Jemma Waters leads the Responsible Transformation team at Lloyds Banking Group (LBG), working on initiatives to drive positive societal impact and sustainability through technology. As part of this, Jemma’s team deliver the LBG commitment to the digital inclusion and skills agenda, providing confidence and capability support via the Lloyds Bank Academy and a colleague volunteer Digital Champion network. For Get Online Week, Jemma shares her view on the importance of digital inclusion to financial wellbeing.
The financial impacts of digital disadvantage
One in five adults (22%) lack essential digital skills, and 16% can’t access the Internet or devices by themselves. Research and experience both show that people with low or no digital capability or access are disadvantaged in a number of ways. They:
- spend on average £300 more on utilities
- are half as likely to be able to find a job, and
- will earn an average of £2,000 less for the same role.
Disadvantage breeds further disadvantage.
Managing money day to day is also more difficult. People with high digital capability are nine times more likely to check their bank balance, three times more likely to deposit money in a savings account and are saving more than twice as much. This trend is shown across people of all income levels.
Who is offline?
This is not an issue that can be attributed to only one kind of person: living in a city doesn’t make you immune to exclusion, and neither does youth. Almost 50% of those offline are under the age of 60, and our work with metropolitan areas shows that there are still concerning numbers of people within them excluded from the Internet.
The impact of COVID-19
Leading a team considering how technology can, and must, have a positive impact on society, the impact of digital exclusion has been unavoidable for quite some time. The events of 2020 though, have meant that the topic is now front of public consciousness.
Our data may give us a sense of scale, but it is the stories we hear every day that help us understand how this manifests itself in peoples’ lives – worry about getting to the shops and getting food, anxiety about how much money is in the account, and difficulty getting key information and interacting with local services.
Now more than ever, in our COVID-19 world, all of this is exacerbated and amplified.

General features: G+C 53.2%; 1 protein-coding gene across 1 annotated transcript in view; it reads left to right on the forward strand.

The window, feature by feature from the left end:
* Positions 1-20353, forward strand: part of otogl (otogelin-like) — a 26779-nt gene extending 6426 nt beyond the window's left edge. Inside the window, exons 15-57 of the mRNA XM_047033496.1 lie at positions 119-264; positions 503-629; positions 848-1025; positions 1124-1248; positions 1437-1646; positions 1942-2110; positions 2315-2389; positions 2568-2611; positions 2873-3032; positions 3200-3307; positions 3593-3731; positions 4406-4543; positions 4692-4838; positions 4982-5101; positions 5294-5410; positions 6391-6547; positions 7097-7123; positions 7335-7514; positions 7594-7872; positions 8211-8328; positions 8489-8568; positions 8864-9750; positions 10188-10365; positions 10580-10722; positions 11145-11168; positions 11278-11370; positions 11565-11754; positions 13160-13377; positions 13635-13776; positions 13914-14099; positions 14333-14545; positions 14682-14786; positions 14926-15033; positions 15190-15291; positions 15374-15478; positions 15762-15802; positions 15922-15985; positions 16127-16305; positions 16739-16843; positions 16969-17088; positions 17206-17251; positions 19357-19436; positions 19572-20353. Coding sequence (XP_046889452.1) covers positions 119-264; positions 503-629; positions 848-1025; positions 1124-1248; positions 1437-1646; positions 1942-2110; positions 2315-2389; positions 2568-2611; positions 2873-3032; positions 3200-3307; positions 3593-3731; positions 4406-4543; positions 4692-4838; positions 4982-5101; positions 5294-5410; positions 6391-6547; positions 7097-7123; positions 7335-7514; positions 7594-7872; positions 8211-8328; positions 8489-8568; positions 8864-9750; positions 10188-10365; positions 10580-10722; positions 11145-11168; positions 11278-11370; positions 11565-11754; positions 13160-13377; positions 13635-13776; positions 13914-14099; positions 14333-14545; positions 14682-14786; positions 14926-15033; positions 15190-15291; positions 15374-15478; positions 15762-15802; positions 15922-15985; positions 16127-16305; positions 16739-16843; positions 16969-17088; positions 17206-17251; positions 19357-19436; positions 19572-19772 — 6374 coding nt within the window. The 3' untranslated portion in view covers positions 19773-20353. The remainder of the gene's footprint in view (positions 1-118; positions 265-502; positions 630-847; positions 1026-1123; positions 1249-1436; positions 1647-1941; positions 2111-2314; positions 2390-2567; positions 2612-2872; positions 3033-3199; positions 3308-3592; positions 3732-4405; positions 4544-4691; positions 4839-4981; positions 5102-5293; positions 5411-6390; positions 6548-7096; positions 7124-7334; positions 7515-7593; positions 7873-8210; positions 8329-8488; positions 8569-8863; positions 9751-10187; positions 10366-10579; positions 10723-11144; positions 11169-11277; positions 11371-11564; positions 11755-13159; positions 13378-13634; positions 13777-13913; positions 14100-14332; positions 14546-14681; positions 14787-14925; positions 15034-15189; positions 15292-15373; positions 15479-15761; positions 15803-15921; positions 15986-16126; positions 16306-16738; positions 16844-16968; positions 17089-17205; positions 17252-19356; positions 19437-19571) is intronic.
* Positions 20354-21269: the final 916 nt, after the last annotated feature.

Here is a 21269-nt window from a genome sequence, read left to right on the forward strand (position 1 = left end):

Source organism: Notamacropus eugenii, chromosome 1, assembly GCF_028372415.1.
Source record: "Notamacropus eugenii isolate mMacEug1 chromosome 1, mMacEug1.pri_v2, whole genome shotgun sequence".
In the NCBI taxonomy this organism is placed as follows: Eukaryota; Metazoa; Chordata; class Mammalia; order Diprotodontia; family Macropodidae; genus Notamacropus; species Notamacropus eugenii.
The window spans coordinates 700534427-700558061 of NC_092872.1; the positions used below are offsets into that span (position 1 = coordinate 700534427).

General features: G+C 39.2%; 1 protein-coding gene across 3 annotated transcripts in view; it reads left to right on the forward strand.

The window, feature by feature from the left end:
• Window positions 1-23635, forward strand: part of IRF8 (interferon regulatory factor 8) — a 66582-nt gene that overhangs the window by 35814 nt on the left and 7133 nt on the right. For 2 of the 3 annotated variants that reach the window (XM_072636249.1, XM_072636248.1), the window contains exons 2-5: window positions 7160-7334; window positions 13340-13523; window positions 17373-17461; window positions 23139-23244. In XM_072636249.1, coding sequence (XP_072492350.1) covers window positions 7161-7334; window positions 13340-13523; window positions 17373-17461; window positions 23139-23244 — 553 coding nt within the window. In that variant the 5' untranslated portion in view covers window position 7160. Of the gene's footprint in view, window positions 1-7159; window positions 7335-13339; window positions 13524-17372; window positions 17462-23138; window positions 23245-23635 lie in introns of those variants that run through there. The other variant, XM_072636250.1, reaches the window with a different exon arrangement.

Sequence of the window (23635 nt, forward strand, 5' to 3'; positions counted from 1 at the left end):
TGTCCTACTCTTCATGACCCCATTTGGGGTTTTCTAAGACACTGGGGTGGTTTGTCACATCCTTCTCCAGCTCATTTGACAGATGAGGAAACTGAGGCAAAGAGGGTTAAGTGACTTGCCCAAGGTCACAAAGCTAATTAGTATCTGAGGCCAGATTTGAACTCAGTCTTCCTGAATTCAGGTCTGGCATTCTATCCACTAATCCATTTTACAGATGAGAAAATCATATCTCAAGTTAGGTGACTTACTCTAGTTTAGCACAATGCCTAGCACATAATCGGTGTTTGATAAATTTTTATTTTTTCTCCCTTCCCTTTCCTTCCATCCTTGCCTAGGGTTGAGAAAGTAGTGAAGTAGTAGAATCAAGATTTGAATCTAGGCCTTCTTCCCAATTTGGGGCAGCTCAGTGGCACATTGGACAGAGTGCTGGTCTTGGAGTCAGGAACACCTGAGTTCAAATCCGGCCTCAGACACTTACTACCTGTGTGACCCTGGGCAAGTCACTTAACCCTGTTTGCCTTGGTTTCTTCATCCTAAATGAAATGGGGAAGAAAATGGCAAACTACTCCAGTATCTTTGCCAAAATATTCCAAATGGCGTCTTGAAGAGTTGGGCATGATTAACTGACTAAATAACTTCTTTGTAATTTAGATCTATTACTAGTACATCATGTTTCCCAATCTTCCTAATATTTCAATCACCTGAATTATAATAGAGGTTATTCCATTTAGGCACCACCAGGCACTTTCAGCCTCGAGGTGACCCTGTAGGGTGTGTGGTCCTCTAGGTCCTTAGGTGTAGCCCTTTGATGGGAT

The less benevolent will argue that it is the fault of the digitally disadvantaged for putting themselves in this position – after all hasn’t the Internet been around for twenty years?
I always remember Sian Williams from Toynbee Hall neatly sharing that inclusion is ‘a state not a trait’. Our personal level of digital or financial engagement is determined by our circumstances, our exposure to factors like technology, banking or both. It is not a fixed position, it is circumstantial.
Four ingredients of digital inclusion
The fact of the matter is that there are many different ingredients to inclusion, and the recipe isn’t available to everyone.
1. Access for all
The right connectivity, devices and inclusive services and systems. Nine million people in the UK cannot access the Internet or a device by themselves.
Confidence, skills and understanding. 11.7m people lack essential digital skills – as we’ve seen throughout COVID-19, being able to get on Zoom is one thing; buying things online or ordering essential prescriptions is quite another.
Interest and understanding of the value that digital can bring, and not in just in monetary terms. 78% of people we surveyed during COVID-19 recognised that digital skills are vital and are motivated to do more online.
And lastly, but perhaps the most key for now:
4. Organisational empathy
Well before doing anything online, people need to feel that the organisation they are relying on for help will support them, coach them, that they are worthy of trust. Trying something new can make people feel vulnerable – it is our job as organisations to take that fear away.
Technology is, of course, not all the be all and end all. Digital is more like a utility; an essential service that underpins lives and helps people to get where they want to go. And with regional lockdowns underway, for large pockets of the country, this really is a necessity.
All figures from www.lloydsbank.com/consumerdigitalindex, 2020
Learn more about the Lloyds Bank Academy.
About the UK Strategy for Financial Wellbeing
MaPS has a statutory remit to ensure that all people – particularly those who are vulnerable – have equal access to guidance, advice and financial information so that they can make the most of their money and pensions. As the financial world and wider society is increasingly digital by default, digital inclusion is now at the front of public consciousness.
The UK Strategy for Financial Wellbeing was published by MaPS in January 2020. It is a 10-year framework to help achieve the vision of
everyone making the most of their money and pensions, with a focus on five key Agendas for Change: encouraging savings; pensions and later life planning; building a financial education for children and young people; making debt advice available to those who need it; and reducing the numbers of people relying on credit to pay for food and bills.
MaPS brought together a range of stakeholders, leaders and experts on each of those areas from across financial services, business, the third sector and academia to consider how to achieve the goals set for each Agenda for Change, as well as for three cross-cutting themes looking at how we can improve financial wellbeing with respect to gender and mental health, and by working through employers. There are 11 Challenge Groups in total considering these aspects.